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Pharmacol Ther. 2018 Jul;187:31-44. doi: 10.1016/j.pharmthera.2018.01.010. Epub 2018 Feb 14.

Circular RNA and its mechanisms in disease: From the bench to the clinic.

Author information

1
Department of Pharmacology, School of Medicine, Southeast University, Nanjing, Jiangsu, China.
2
Department of Physiology, School of Medicine, Southeast University, Nanjing, Jiangsu, China.
3
Department of Pharmacology, School of Medicine, Southeast University, Nanjing, Jiangsu, China; Institute of Life Sciences, Key Laboratory of Developmental Genes and Human Disease, Southeast University, Nanjing, Jiangsu, China. Electronic address: yaohh@seu.edu.cn.

Abstract

The emerging recognition of the functional roles of circular RNAs (circRNAs) has given rise to a new perspective regarding our understanding of cellular physiology and disease pathogenesis. Unlike linear RNAs, circRNAs are covalently closed continuous loops that act as gene regulators in mammals, and their sequence composition determines the mode of circRNA biogenesis. The availability and integrated use of advanced genome analysis platforms have allowed the identification of a large number of these molecules. Their high abundance, stability and evolutionary conservation among species endow circRNAs with numerous potential functions, such as acting as microRNA (miRNA) sponges or binding to RNA-associated proteins to form RNA-protein complexes that regulate gene transcription. Moreover, circRNAs have been shown to be expressed in a tissue-specific manner and in pathological conditions, which has stimulated significant interest in their role in human disease and cancer. In this concise review, we outline the characteristics, functions and mechanisms of action of circRNAs as well as their involvement in different diseases. Although their exact roles and mechanisms of gene regulation remain to be clarified, circRNAs have potential applications as disease biomarkers and novel therapeutic targets.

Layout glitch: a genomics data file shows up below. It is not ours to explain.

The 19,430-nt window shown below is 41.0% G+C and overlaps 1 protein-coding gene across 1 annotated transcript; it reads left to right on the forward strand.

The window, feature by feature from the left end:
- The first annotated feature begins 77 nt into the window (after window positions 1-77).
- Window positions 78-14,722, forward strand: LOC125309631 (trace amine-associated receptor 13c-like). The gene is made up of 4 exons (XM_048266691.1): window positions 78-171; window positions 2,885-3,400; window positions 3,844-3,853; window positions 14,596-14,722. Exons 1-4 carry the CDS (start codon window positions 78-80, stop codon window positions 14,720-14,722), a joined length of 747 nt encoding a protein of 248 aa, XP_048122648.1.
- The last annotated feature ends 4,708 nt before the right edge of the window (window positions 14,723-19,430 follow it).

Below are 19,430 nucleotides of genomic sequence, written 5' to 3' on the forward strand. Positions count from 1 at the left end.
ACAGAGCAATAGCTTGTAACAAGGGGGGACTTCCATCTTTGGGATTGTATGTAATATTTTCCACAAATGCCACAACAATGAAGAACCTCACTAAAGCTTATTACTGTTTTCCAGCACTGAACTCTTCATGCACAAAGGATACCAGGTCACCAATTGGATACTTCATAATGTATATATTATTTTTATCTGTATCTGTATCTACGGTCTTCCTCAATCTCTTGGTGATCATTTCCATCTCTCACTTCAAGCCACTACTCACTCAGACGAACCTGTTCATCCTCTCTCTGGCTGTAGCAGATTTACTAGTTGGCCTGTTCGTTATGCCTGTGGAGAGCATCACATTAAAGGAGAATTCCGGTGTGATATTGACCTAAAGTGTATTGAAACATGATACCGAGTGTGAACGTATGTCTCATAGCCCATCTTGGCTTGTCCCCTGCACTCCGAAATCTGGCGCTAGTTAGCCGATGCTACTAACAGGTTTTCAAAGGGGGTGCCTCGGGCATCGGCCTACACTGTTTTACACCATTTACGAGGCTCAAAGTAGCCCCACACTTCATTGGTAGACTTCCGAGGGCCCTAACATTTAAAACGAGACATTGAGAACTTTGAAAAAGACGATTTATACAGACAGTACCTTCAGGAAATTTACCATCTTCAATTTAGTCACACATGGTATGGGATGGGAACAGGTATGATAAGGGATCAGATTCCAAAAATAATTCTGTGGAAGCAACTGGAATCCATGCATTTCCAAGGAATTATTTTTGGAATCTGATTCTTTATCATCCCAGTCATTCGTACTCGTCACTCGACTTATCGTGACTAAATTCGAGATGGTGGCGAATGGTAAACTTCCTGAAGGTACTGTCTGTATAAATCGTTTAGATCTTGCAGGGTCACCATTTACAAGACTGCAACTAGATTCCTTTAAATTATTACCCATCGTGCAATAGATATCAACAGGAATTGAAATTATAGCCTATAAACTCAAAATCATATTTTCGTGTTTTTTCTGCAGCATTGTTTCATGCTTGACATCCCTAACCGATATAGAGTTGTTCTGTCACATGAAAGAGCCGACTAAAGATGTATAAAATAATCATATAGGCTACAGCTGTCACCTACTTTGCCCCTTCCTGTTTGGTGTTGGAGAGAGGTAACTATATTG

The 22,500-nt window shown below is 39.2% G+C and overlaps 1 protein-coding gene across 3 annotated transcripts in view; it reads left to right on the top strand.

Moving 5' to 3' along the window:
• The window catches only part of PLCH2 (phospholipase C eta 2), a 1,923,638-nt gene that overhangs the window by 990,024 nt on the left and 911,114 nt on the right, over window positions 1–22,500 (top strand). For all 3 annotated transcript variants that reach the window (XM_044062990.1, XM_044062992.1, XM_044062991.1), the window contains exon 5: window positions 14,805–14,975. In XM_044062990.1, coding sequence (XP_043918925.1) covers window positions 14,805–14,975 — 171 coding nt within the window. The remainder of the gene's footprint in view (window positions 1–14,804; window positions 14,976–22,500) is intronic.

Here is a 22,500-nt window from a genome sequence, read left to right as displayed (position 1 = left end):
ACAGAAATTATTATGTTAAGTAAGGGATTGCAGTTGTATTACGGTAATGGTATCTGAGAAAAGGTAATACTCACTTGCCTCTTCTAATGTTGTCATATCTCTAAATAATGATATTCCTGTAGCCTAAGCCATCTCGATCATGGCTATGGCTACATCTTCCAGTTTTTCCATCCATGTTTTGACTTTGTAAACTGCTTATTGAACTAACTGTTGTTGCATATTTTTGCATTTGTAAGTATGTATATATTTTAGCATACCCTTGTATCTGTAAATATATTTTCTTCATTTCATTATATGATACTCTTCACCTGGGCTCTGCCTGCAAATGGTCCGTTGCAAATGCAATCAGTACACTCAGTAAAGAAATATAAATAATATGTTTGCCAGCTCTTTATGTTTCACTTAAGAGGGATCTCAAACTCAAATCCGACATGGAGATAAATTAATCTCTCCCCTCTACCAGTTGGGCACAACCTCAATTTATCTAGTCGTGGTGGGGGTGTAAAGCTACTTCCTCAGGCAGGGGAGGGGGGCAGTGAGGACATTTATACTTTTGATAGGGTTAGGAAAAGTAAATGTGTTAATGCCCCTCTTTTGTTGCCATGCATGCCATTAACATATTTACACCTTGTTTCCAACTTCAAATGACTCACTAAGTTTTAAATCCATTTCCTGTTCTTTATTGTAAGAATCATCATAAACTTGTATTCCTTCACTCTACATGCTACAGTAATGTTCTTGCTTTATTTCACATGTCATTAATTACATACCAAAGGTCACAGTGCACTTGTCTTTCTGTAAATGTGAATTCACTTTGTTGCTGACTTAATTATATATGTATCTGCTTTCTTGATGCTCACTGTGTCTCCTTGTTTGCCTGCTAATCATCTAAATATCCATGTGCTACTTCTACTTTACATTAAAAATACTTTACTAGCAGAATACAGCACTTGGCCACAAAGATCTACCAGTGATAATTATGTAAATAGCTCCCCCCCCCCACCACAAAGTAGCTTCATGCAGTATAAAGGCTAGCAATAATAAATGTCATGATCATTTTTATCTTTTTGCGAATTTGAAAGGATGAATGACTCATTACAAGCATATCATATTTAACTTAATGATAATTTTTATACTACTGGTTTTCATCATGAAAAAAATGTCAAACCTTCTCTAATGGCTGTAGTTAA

KEYWORDS:

Biogenesis; Biomarker; Disease; Function; Therapeutic target; circRNAs

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